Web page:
Wild Card Roundup: The Fun is Over and the (Bad) Boys are Back in Town

With his former defensive coordinator Dick LeBeau watching from the other sideline, James Harrison figures to make some big plays for the Patriots against the overmatched Titans on Saturday.

Think of NFL wild card weekend like your favorite holiday — you are high off your you-know-what on good food, wine, family you never get to see, and of course, football. After the holidays, it’s back to the grind, and all the things you can’t stand about the real world.

Now that the fun and less-significant games are behind us, it’s time to face reality: the Patriots and Steelers are back, and the end of the road is near for the little guys. Jacksonville may beg to differ, and I hope they prove us wrong again, but you can start prepping your Titans eulogies now.

Still, don’t let my annual AFC saltiness deter you from the fact that I genuinely (mostly) enjoyed wild card weekend. I didn’t mind watching a rerun of my favorite tragedy, the Kansas City Chiefs attempting to win home playoff games. I’ve watched it six straight times, and I’m still on the edge of my seat each time. The Silence of the Rams was less enjoyable, as I was dejected to see wunderkind Sean McVay and his upstart club succumb to the team responsible for the most horrifying moment in NFL history last February. But Bills-Jaguars was old-school, and Panthers-Saints kept me entertained throughout.

As we move on what Chris Berman used to refer to as “the greatest weekend in professional sports,” it’s time to come to grips with reality. There will be more of the same from the Patriots, and probably the Steelers. There will be no magic moment for Nick Foles and an Eagles team that just can’t stop letting the city of Philadelphia down.¬†And the dream of the first home-team Super Bowl could very well be dashed by a future Hall of Famer who wants one last blaze of glory himself.

Does that mean it won’t be an exciting quartet of games? Of course not. The Titans are probably going to put up a better fight than many of New England’s past divisional round foes, but then again, that’s not saying much. The Brock Osweiler-led Texans of 2016, Andrew Luck-led Colts of 2013, and Tim Tebow-led Broncos of 2011 got flattened by a combined score of 122-48. The bar hasn’t been set very high for Marcus Mariota’s club.

Before that, we’ll get our first — and likely last — look at the Foles-led Eagles. That’s because, only after giving most football fans the worst night of their life last February in Houston, the Falcons finally look like they’ve figured out how to play with a lead. A more conservative, run-based, ball-control offense has taken some heat off their young and talented defense, and Atlanta has shut down two playoff teams in the Panthers and Rams. They shouldn’t have much trouble with a listless Philadelphia offense that converts third downs about as well as the Falcons hold 25-point leads in Super Bowls.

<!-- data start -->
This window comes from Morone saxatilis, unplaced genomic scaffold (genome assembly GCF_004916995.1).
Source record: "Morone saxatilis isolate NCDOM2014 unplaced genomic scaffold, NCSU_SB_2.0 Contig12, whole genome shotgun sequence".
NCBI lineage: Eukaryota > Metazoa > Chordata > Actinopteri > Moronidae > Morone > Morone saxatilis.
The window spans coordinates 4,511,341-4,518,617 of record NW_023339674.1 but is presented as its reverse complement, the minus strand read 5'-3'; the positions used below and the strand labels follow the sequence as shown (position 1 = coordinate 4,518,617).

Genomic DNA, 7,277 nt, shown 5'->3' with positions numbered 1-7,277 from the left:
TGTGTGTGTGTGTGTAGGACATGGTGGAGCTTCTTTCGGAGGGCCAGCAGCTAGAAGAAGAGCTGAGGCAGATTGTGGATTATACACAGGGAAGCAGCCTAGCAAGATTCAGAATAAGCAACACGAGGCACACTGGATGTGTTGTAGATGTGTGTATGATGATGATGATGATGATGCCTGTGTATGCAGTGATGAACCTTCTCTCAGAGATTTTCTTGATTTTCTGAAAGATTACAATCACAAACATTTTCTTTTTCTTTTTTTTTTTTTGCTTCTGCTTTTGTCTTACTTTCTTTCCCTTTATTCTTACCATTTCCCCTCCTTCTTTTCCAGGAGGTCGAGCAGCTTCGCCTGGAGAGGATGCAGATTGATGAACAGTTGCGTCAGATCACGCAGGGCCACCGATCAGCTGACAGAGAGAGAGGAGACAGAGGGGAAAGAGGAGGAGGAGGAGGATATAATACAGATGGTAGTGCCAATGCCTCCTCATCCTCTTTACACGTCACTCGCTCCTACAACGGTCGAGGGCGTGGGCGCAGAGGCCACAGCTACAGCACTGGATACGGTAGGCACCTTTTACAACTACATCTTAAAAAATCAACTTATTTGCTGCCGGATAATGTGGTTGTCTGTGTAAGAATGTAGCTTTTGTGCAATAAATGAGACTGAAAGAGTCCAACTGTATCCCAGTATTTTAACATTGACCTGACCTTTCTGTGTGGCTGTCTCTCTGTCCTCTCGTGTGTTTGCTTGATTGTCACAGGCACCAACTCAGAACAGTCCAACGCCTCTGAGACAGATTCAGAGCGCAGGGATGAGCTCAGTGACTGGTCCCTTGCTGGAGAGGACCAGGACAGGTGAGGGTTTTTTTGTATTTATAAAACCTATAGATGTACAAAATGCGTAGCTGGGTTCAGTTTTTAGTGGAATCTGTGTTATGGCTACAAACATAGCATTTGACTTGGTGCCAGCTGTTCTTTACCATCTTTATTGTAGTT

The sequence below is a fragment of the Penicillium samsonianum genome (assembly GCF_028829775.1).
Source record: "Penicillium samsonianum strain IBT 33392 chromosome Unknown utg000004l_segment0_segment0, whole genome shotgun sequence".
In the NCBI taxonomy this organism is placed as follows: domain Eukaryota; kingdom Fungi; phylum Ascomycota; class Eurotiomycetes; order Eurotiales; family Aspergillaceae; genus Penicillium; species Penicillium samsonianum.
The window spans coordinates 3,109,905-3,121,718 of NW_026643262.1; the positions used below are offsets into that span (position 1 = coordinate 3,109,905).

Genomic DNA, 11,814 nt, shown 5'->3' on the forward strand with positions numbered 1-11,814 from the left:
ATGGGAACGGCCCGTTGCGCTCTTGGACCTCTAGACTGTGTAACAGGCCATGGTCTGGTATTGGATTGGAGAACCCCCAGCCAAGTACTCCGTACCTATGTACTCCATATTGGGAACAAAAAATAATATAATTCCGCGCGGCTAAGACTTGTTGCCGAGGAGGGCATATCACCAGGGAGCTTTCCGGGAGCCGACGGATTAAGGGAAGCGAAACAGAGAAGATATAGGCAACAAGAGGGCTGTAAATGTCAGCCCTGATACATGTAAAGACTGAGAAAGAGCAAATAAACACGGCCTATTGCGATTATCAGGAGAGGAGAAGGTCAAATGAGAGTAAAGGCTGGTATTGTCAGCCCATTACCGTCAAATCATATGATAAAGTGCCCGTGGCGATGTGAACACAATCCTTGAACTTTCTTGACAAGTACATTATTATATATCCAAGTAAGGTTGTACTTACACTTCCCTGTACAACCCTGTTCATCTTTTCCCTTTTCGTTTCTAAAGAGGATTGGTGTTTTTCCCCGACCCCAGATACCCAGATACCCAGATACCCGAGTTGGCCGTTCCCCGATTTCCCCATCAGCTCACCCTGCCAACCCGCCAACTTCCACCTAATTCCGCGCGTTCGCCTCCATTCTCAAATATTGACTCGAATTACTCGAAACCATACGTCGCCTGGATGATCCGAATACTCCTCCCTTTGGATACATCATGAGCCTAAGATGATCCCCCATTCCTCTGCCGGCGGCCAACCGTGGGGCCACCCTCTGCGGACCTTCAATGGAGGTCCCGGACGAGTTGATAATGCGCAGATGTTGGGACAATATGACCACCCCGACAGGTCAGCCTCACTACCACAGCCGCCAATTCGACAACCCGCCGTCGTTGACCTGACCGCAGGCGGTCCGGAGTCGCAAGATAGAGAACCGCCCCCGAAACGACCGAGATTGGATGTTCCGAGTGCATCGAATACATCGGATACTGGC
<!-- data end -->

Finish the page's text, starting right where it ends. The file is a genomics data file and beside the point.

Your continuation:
Sunday should give us some better football. The early game provides the upstart Jags a chance to show that their Week 5 thumping of the Steelers was no fluke. According to Jacksonville cornerback Jalen Ramsey, that’s exactly what the Steelers probably thought it was. That became quite evident with the immature comments after that game by Steelers QB Ben Roethlisberger, who, instead of heaping praise on the league’s best pass defense for picking him off five times, created a national stir by speculating that maybe he just “didn’t have it anymore.” He certainly has it, and he’ll have a healthy Antonio Brown. Worse yet, the Jags have a healthy Blake Bortles. Jacksonville’s only hope is to get a lead and not force Bortles to, you know, make plays or something like that.

The final piece of the puzzle might be the most enjoyable to watch, and the weekend’s biggest toss-up. The Saints lost to the Vikings in Week 1, 29-19, in what turned out to be the only game that Case Keenum did not start in 2017. It was a game billed as Adrian Peterson’s homecoming, but turned out to be a Vikings uprising. A matchup of the two quarterbacks responsible for the four best passing completion seasons in NFL history did not disappoint, but unfortunately for Minnesota, there will be no Dalvin Cook. The rookie sensation rushed for 127 yards on 22 carries in his NFL debut.

The game will come down ultimately to whether the Vikings can get, and maintain, a lead. They have not often had to play from behind this year, and if they do face a deficit, it’s fair to wonder if Keenum can rally them in his playoff debut. Drew Brees is eyeing another Lombardi Trophy, and if it comes down to the quarterbacks, the seasoned veteran gets the nod.

While the usual suspects figure to win and force-feed America another one of their lopsided AFC championship affairs, if we can get a couple of competitive games, that’s probably all we can really ask for. James Harrison, with his favorite defensive coordinator, Dick LeBeau, on the other sideline, figures to get at least one sack. Rob Gronkowski figures to torch a Titans defense that couldn’t stop a healthy Travis Kelce. Bortles probably won’t top 150 yards, meaning Leonard Fournette will need a monster day to give the Jags a chance.

Stay tuned for my predictions, which were saved with Sunday’s games after a tough slate on Saturday.

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